chip 18 prior to placement of die 10 in the chamber in which the die
attachment process is conducted. In the preferred embodiment, the
intermediate metal layer 19 has a thickness of approximately 400 A and is
comprised of a layer of chromium and gold, with the gold being the exposed
surface, or a layer of chromium (i.e., no additional gold layer).
Additionally, as in U.S. Pat. No. 4,771,018, the present invention does
not require that there be a tight tolerance with respect to the uniformity
of the thickness of layer 19.
FIG. 3 shows the placement of the various units once in the chamber. The
temperature is raised to approximately 400.degree. C. for the purpose of
preheating the dielectric body. Once this temperature is reached, a length
of ribbon 17 with cladding 17b is placed inside the cavity with the
cladding side up. The die is then placed onto the ribbon with cladding
such that the intermediate metal layer contacts the cladding side of the
ribbon. The temperature is then maintained at approximately 400.degree.C.
and a force of approximately 0.5 grams is placed on the die by scrubbing
the die in relation to layer 21. When the melting point of the Au/Si
eutectic alloy is reached (at approximately 363.degree. C.), the Au/Si
cladding 17b melts.
Referring to FIG. 4, the melted Au/Si having a liquid form freely flows
during the scrubbing operation resulting in the formation of a Au/Si layer
22. The liquid Au/Si layer 22 spreads across the surface of the gold layer
21 and intermediate metal layer 19 and the thermal energy "washes" away
the intermediate metal layer such that only traces of the metal layer may
be found in the Au/Si layer 22 and allows silicon atoms within die 18 to
penetrate to gold layer 21, as shown by arrows 24. Layer 22 acts as a
catalyst in transferring thermaal energy to die 10. Silicon atoms will
then combine with gold in layer 21 and further increase the amount of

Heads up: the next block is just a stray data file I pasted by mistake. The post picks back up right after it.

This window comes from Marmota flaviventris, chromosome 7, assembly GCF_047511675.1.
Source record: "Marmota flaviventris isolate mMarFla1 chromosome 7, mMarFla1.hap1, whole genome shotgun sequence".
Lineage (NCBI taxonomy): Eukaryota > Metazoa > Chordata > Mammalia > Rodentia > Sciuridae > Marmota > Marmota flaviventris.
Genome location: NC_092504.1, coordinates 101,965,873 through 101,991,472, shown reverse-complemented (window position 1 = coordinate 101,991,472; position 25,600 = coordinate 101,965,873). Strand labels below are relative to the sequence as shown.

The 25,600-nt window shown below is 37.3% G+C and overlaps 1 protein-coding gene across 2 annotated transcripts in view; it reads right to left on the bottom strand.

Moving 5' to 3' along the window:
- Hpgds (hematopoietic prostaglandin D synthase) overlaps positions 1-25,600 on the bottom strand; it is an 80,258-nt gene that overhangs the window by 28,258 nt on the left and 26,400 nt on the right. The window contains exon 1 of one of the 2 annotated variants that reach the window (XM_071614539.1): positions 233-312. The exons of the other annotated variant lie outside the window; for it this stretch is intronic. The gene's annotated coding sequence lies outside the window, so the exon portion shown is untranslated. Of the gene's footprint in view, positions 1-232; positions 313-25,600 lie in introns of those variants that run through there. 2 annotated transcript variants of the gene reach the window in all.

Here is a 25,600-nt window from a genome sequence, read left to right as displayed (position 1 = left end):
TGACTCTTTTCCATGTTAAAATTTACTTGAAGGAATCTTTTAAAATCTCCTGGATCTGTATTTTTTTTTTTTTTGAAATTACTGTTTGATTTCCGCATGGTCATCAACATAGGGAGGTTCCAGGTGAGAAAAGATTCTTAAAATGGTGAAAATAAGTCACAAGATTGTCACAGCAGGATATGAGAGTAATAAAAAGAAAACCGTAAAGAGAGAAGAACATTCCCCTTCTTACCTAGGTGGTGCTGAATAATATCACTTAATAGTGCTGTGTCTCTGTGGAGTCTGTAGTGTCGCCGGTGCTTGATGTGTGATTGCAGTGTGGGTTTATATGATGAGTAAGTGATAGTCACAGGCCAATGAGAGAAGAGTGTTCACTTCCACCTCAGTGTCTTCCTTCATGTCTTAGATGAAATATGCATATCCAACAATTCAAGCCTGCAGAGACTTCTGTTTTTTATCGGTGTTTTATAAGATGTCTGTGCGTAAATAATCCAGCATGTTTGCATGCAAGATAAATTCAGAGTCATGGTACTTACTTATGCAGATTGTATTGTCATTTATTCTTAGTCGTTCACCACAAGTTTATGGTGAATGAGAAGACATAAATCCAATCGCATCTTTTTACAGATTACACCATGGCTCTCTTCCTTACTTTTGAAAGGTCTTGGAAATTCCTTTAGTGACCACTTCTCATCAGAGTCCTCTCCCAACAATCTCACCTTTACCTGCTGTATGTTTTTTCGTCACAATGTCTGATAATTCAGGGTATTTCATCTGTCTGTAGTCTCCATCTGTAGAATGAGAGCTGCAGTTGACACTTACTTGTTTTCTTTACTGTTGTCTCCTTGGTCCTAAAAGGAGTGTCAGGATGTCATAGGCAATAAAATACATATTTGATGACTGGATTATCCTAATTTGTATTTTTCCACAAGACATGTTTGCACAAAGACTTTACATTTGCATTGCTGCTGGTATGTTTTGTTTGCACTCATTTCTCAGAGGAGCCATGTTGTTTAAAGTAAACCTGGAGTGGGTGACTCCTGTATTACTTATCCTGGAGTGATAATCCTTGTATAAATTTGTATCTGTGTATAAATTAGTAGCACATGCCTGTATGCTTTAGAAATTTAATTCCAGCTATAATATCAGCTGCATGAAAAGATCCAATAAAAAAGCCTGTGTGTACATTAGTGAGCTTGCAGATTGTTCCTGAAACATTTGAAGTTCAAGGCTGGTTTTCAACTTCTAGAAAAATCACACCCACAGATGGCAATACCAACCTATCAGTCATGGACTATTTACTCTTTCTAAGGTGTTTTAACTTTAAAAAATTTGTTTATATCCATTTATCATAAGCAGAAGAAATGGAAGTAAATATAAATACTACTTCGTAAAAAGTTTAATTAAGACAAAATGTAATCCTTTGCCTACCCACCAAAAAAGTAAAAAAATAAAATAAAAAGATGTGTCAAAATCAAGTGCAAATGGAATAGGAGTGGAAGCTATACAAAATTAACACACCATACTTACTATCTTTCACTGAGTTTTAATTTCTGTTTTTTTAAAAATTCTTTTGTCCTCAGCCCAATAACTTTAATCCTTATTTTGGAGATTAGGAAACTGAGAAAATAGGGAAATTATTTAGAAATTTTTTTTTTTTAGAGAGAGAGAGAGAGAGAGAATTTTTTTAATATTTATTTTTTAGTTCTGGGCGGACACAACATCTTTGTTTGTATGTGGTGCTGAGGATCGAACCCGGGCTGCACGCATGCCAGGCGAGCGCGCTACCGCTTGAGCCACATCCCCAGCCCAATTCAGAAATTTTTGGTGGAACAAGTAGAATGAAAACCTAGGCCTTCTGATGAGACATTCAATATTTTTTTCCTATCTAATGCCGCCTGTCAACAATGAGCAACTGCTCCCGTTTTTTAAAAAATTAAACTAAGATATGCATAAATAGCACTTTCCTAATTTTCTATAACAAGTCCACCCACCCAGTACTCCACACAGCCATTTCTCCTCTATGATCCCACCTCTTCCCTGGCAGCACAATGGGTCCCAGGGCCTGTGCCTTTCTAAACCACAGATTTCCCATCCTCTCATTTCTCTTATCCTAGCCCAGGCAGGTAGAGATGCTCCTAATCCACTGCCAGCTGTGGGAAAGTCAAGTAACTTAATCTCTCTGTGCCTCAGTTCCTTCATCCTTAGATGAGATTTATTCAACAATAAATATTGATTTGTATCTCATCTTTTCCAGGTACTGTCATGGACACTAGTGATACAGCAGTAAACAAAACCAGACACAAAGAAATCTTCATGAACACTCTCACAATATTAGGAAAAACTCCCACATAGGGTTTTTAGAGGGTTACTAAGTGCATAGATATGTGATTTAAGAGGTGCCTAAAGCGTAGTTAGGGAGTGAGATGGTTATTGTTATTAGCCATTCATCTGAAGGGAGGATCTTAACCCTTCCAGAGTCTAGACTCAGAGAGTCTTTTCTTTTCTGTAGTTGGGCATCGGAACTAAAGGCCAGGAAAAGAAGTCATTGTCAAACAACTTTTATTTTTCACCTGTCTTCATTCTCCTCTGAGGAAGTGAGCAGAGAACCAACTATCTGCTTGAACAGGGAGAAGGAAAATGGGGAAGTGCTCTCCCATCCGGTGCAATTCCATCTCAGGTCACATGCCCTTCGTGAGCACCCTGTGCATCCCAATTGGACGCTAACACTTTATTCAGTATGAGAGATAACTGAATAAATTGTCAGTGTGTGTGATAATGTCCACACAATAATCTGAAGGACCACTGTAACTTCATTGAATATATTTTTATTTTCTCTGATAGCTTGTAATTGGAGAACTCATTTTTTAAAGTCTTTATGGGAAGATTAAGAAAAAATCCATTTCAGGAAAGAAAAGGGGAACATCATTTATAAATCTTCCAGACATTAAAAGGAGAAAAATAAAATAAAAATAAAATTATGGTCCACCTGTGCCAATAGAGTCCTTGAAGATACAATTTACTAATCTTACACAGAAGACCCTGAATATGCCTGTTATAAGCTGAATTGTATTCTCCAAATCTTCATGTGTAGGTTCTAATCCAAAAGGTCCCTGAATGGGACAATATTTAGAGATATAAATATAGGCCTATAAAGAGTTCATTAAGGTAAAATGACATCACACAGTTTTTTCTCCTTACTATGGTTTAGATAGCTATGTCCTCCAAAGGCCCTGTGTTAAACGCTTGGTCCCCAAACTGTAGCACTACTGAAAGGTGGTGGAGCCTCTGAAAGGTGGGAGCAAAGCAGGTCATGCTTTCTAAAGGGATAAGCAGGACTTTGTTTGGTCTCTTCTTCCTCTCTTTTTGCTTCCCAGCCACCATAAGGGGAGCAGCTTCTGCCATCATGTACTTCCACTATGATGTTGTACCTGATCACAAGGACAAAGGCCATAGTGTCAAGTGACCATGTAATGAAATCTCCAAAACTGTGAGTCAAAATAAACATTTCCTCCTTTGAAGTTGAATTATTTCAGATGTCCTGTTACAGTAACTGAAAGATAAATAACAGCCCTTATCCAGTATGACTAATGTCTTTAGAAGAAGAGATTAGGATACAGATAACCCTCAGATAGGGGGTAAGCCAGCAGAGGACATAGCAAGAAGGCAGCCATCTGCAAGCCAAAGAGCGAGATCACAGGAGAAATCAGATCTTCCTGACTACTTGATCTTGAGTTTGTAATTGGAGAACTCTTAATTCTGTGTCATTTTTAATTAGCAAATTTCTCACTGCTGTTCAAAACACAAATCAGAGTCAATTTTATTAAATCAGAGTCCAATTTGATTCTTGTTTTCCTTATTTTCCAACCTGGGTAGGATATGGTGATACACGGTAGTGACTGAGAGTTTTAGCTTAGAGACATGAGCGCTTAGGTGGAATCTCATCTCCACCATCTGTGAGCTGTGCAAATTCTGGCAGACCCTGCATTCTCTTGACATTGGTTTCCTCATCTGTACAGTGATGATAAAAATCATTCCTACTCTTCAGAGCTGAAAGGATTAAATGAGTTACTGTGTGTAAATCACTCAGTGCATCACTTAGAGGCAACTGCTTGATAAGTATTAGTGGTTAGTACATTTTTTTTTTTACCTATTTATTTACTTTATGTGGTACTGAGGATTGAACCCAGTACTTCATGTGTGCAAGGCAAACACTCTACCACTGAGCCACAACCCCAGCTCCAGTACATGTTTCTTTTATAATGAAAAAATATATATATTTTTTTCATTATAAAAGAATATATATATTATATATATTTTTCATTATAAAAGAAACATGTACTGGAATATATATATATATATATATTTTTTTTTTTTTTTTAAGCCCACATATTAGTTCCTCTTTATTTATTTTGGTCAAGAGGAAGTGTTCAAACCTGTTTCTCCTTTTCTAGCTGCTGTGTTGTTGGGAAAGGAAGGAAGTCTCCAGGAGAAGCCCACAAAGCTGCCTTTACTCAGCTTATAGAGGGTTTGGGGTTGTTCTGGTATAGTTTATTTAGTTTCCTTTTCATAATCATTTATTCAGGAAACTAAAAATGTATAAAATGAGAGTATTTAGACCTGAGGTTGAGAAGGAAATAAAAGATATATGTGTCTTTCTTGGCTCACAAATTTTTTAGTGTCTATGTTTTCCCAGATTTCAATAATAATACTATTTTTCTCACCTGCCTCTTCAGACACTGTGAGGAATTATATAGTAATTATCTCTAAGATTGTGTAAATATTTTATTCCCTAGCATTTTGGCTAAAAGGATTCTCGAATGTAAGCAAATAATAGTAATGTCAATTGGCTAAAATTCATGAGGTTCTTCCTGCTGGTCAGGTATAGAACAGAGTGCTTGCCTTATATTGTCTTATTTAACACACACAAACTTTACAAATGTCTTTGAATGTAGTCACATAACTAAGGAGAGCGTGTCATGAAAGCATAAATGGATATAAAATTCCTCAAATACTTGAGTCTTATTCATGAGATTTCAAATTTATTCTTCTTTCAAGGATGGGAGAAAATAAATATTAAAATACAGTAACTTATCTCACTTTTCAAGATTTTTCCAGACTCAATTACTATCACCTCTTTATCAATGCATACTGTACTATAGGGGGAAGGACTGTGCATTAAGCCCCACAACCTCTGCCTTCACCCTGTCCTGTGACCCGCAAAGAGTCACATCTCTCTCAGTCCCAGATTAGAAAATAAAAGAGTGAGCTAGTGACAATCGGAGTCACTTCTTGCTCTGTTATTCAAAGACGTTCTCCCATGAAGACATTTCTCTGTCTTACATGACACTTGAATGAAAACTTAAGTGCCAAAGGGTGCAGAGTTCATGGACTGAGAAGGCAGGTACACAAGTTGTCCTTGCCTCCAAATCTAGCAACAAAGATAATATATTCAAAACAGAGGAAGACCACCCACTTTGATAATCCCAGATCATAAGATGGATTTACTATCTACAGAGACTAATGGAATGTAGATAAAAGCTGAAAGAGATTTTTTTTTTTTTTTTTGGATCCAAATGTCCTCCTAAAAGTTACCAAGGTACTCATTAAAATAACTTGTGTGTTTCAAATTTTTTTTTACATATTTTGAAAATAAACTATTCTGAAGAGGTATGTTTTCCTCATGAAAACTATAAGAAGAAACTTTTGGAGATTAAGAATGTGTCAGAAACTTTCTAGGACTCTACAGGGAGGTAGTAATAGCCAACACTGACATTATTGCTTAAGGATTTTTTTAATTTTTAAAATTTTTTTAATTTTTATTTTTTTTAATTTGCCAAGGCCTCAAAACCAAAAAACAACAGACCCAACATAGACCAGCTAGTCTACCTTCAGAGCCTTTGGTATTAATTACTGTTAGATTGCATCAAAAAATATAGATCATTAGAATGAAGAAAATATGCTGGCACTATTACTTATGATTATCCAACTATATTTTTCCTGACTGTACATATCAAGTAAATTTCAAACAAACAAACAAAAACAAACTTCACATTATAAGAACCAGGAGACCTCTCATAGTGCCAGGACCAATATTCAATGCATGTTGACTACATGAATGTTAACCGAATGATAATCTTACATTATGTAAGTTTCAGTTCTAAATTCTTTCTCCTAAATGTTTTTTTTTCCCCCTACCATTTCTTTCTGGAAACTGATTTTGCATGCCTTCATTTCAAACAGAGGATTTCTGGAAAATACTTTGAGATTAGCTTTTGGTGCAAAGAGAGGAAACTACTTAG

Au/Si alloy of layer 22, therein forming a Au/Si eutectic bond between the
die 10 and layer 21.
The details regarding gold ribbon 17 and cladding 17b will now be described
with reference to FIGS. 5a and 5b. FIG. 5a is an end view of the
ribbon/cladding structure. In the preferred embodiment for a square die
0.40 inch per side, the ribbon has width B of approximately 0.350 inch
+/-0.003 inch and a thickness C of approximately 0.0012 inches +/-0.0002
inch. The gold/silicon cladding 17b, prior to being bonded with the gold
ribbon, has a width of approximately 0.0150 inch +/-0.0003 inch and a
thickness of approximately 0.0007 inch +/-0.0001. After being cladded onto
the ribbon, the cladding has a width D of approximately 0.020 inch
+/-0.005 inch and extends a maximum distance E of 0.0002 inch from the
surface of ribbon 17. These dimensions may be varied with the width of the
ribbon being increased or decreased depending upon the size of the die.
However, the ratio of gold to gold/silicon eutectic alloy should be
between approximately 30 to 1 and 80 to 1. Of course, the ribbon width
should be smaller than the size of the die at its shortest side. However,
the surface area of the ribbon should be at least 70% of the surface area
of the bottom surface of the die.
As best seen in FIG. 5b which is a top plan view of a section of ribbon 17
and cladding 17b, the cladding is centered on the gold ribbon. In the
preferred embodiment, the Au/Si cladded gold ribbon is stored on a spool
such that the length of the ribbon is between approximately 800 inches and
4,000 inches with the spool material being clear lexan
(plexiglass/acrylic), one, two or three piece construction bonded together
with Loctite 404 or equivalent. Specific methods and apparatus by which
the gold/silicon alloy may be cladded to the ribbon according to the
foregoing specification are well known to persons skilled in the pertinent
art and therefore will not be described herein. One company capable of
producing the ribbon is Johnson Matthey Electronic, Inc. As noted above,
to form a eutectic bond, the gold component of the alloy should be
approximately 98%, +/-0.2% by weight and the silicon component of the
alloy should be 2% +/-0.2% by weight.
By providing the gold/silicon alloy on a ribbon of gold, suitable
mechanisms can be easily constructed by which lengths of ribbon can be
unspooled, cut and placed in a preheated dielectric cavity, after which
the die may be scrubbed and the eutectic bond formed as described above.
In this manner, the entire process for bonding a die to a dielectric
package using a gold/silicon eutectic alloy as a seed may be easily
automated resulting in a process which produces both a high yield and high
volume relative to prior art techniques.